Friday, March 31, 2017

Last Cosmists gig up at

That was probably Cosmists last gig, at least for the foreseeable future.

Wednesday, March 29, 2017

Infinite Plastic Internal Live at Luna's up at

This was my first ever solo show. I put a lot of preparation in for it.
Hard to believe it was three years ago!
Many thanks to Charles Smith for recording this set.

Wednesday, March 22, 2017

Census Designated Place video!

I'm mostly happy with the playing on this song. Thanks to Amanda and Jason Berry for documenting this set!

Friday, March 17, 2017

Pure Finder-Luggage Store Gallery, SF CA; 3/16/17

A very musically busy month of March came to end for me last night at the Luggage Store, at least as far as performances go.
A fun way to wrap it up, too.
Andrew and I were not able to get a rehearsal for Pure Finder's first gig of 2017 in. However, we did formulate a plan: keep things stripped down and simple. As such, I brought only a few percussion items: waterphone, singing bowl, 18" roto tom, a few small gongs. Enough gear to have to make only one mercifully short trip from my parked car on 6th St. to the Luggage Store's interior. Andrew had three very small synth-type modules. Easy.
We started out with some pretty quiet sounds, as per plan; this lead to a few more dense spaces. I had fun coaxing long tones out of the singing bowl, mic'd and plugged in to the house pa, with a long screw. Andrew got percussive blips and chatters. After a bit of this action, I switched to the roto tom, getting bending notes from its very malleable head.
This action cruised a long for a while until mad genius sound producer Philip Everett joined us on his synth rig, still set up from his Skull Krusher set. Louder trio interaction was the result. We generated some real mayhem! Totally fun and noisy! Call it Pure Krusher I guess!
Inside of this maelstrom, I stopped to read a few short lyrics from Tu Fu. I wasn't sure how that would go down, but Andrew didn't mind, thankfully. The set ended with a nice organic full stop, after which I recited my haiku for Herbie Lewis. It was on my mind to do so for some reason.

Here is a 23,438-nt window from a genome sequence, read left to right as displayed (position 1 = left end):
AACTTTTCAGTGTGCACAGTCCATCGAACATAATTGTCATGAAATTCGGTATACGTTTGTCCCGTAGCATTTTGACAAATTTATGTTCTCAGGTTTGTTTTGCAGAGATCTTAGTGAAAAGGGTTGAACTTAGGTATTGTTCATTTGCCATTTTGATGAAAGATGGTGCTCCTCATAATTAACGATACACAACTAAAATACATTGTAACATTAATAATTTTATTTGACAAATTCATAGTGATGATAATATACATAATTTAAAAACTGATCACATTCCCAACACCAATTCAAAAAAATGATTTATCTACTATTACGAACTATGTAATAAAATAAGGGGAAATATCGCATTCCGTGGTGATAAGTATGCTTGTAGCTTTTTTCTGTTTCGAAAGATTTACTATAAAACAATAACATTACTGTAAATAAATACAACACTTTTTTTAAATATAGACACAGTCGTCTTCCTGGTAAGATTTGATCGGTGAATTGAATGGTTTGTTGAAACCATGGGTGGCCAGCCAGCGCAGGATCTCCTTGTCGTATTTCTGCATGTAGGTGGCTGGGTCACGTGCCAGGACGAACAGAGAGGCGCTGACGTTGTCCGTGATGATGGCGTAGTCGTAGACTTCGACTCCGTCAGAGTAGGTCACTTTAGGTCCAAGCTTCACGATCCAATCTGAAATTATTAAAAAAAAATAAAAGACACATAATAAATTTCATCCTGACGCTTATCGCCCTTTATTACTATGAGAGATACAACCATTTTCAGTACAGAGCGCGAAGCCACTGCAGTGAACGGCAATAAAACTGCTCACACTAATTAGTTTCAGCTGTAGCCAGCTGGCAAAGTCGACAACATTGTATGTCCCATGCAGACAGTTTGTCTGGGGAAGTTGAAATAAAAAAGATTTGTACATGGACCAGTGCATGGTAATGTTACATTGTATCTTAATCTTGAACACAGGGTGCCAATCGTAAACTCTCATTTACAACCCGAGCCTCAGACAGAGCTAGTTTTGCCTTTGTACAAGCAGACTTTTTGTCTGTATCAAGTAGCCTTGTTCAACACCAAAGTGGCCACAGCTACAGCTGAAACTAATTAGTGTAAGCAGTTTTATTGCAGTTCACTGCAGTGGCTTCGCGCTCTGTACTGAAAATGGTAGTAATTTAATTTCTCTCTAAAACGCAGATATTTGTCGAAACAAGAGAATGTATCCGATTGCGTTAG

Another fun night of music at the Luggage Store, thanks to Outsound.
I have no gigs lined up for April, so may have to go quiet here for a while. We'll see....

Below: minimal set ups for Pure Finder

Above: one of my all-time favorite SF buildings. Not sure of its name, glad it's not been blocked by the rapid high rise development yet

Wednesday, March 15, 2017

Lingua Incognita Session #3; St. Cyprian's Church, San Francisco CA; 3/14/17

This event was advertised as a show, but it had more of the feeling of a workshop to be honest. Not that that's a bad thing at all, it's just how things felt, seeing as that it was in the basement of a church. I had fun walking around the neighborhood around St. Cyprian's before the music started. In the 1990's, I lived a few blocks away from its location. I saw places of some relevance to me: the garage that Dan Laks rented for the Birdsaw tour vehicle, a musician's house where I hung out a lot, an apartment that brought back embarrassing memories of personal trauma. That's all ancient history now, though.
Anyway, as for the Lingua Incognita Session #3, it was a fun community event. I think that I've been lucky enough to play with all of the members of the group: Mika Pontecorvo, Eli Pontecorvo, Kersti Abrams, Amanda Chaudhary, Jack Hertz, Jaroba, Josh Marshall, CJ McCaslin, Aaron Levin, and Tim Orr at least once respectively. This is the scene that I'm in now in many ways. I like that. Definitely starting to know these peoples' sounds. It was great especially to pair up with Tim and Aaron on drums. Those guys teach me a lot.